Next Generation PoE: A Hot Topic (or is it?)

By: Susan Larson, Marketing Communications Manager

Power over Ethernet is not a new technology. In the late 1990’s, while I and my fellow Gen X-ers were busy buying grunge-flannel shirts and mourning the end of the Seinfeld series, some much more productive folks were developing a way to transmit simultaneous voice and data traffic over the same IP network. Eliminating the need for a separate phone system certainly had financial benefits, but getting rid of the traditional phone jack meant phones would be left without a power source. So, those same productive folks went back to the lab and figured out a way to transmit power along with voice and data traffic. Hence, Power over Ethernet (PoE) was born.

Fast forward 15 years. We are powering more devices than ever before via PoE technology. What started out on phones has already expanded to powering other devices like security cameras and wireless access points. The more systems and devices an organization can power through its IP network, the more money it will save on installing, maintaining and upgrading disparate systems, such as HVAC, building automation, and access control. Sounds like a financial win for any organization, right?

xtp20cable20iso20shadow-edit-webBut what about the heat?

Despite the financial benefit, High Power PoE presents a challenge: HEAT. Heat is no friend to IP traffic on copper cabling. It weakens signal strength (attenuation) and makes IP traffic more prone to errors.  More errors can cause your network to slow to a crawl and/or possibly lead to rebooting.

Accepting the challenge

Never ones to shy away from a challenge, the engineers at Berk-Tek have come up with several solutions for High Power PoE that will minimize heat rise and ensure your network performs at peak levels. Most recently, they’ve been busy testing heat rise when power is applied to various types of cabling in different installation scenarios. View their latest Test Report here.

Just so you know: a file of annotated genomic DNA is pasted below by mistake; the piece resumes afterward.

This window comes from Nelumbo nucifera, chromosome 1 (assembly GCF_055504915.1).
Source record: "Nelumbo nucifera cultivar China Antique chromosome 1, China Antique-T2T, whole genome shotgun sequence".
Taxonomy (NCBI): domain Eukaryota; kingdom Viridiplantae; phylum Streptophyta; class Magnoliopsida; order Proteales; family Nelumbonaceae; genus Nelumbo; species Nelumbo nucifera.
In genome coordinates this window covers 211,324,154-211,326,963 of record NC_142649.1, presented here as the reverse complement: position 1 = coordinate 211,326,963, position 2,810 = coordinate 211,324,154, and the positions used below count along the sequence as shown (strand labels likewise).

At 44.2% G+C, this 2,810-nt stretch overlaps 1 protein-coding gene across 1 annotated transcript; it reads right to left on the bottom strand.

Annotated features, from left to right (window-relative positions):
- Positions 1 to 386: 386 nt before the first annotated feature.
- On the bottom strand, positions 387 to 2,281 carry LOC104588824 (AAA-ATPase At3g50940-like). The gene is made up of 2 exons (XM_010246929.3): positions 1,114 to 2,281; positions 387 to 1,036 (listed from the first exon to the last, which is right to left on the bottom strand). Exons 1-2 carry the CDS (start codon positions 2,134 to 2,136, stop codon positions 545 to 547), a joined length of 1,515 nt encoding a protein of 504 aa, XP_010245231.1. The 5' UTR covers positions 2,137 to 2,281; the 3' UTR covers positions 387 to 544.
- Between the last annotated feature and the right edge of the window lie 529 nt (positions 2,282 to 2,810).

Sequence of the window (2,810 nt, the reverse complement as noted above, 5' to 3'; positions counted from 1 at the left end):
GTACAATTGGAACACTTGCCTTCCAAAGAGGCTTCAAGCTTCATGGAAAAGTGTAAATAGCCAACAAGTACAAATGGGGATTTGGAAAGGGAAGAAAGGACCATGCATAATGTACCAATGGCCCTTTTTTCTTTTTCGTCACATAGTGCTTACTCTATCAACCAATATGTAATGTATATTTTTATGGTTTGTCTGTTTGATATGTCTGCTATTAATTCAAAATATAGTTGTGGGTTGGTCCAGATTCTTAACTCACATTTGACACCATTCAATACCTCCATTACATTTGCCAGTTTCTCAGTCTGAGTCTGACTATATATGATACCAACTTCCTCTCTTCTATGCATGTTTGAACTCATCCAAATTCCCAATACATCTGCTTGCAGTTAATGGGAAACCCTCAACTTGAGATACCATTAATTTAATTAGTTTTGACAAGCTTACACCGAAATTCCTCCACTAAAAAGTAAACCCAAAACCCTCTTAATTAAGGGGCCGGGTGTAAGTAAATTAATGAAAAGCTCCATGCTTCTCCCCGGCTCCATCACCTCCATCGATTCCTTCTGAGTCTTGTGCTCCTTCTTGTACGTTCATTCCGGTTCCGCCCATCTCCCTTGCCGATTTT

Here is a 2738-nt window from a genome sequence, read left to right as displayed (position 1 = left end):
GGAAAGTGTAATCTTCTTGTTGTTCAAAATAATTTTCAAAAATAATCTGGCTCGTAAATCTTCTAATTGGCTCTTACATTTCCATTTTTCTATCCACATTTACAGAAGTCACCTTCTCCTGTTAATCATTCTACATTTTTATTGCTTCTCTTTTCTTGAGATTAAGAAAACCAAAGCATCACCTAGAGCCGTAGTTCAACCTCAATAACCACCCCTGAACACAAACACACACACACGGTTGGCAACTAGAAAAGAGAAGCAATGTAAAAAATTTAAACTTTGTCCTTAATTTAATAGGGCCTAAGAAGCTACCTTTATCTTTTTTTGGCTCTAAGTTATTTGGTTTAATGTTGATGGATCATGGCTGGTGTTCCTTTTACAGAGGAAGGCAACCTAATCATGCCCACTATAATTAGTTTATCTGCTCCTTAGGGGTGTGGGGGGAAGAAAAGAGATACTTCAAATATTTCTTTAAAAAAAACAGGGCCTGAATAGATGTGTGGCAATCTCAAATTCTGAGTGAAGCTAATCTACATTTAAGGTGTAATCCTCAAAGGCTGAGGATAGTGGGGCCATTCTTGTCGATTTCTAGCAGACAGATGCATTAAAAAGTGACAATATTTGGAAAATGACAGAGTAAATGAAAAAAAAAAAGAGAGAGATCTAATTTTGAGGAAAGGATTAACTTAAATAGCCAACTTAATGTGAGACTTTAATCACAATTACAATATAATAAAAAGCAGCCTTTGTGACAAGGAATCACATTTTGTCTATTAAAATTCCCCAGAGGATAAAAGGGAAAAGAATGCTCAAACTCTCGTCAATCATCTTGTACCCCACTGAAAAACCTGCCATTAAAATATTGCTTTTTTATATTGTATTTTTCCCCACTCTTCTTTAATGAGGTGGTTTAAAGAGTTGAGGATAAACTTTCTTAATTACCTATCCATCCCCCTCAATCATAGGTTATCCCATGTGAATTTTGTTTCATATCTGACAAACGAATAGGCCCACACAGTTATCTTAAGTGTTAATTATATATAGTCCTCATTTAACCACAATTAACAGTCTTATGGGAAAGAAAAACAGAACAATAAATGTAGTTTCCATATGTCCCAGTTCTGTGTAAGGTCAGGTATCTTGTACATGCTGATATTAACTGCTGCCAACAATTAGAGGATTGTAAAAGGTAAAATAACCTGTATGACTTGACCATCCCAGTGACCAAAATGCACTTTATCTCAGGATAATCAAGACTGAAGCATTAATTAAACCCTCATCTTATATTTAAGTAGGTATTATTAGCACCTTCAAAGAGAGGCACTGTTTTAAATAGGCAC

Beat the heat

Here are a few other ways that Berk-Tek is working to help you beat the heat with High Power PoE:

  1. Berk-Tek’s LANmark-1000 (Cat 6), LANmark-2000 (Cat 6), and LANmark-XTP (Cat 6A) products have all been listed to 75˚C (above and beyond the 60˚C listing required by the standards). These products provide you with an extra temperature budget, which can be spent in operating environments where temperatures can climb above 45˚C and/or allow more heat generation through PoE.
  2. LANmark-XTP (Cat 6A) is the absolute best performing solution for High Power PoE. Its discontinuous shield is specially designed to not only provide outstanding electrical performance without grounding, but also to provide outstanding PoE performance by significantly limiting heat rise.
  3. To control noise, Berk-Tek has developed a proprietary algorithm called TEK-Twist Technology that essentially optimizes the cable twist for simultaneous transmission of voice, data, power, and video.

The bottom line

When evaluating your network infrastructure requirements, don’t just look at what your needs are today. Think ahead three to five years. Chances are you’ll be powering many more devices than you are now, and you’ll require significantly more power to flow through your network. Be sure to install something that can handle the demands of tomorrow.

 

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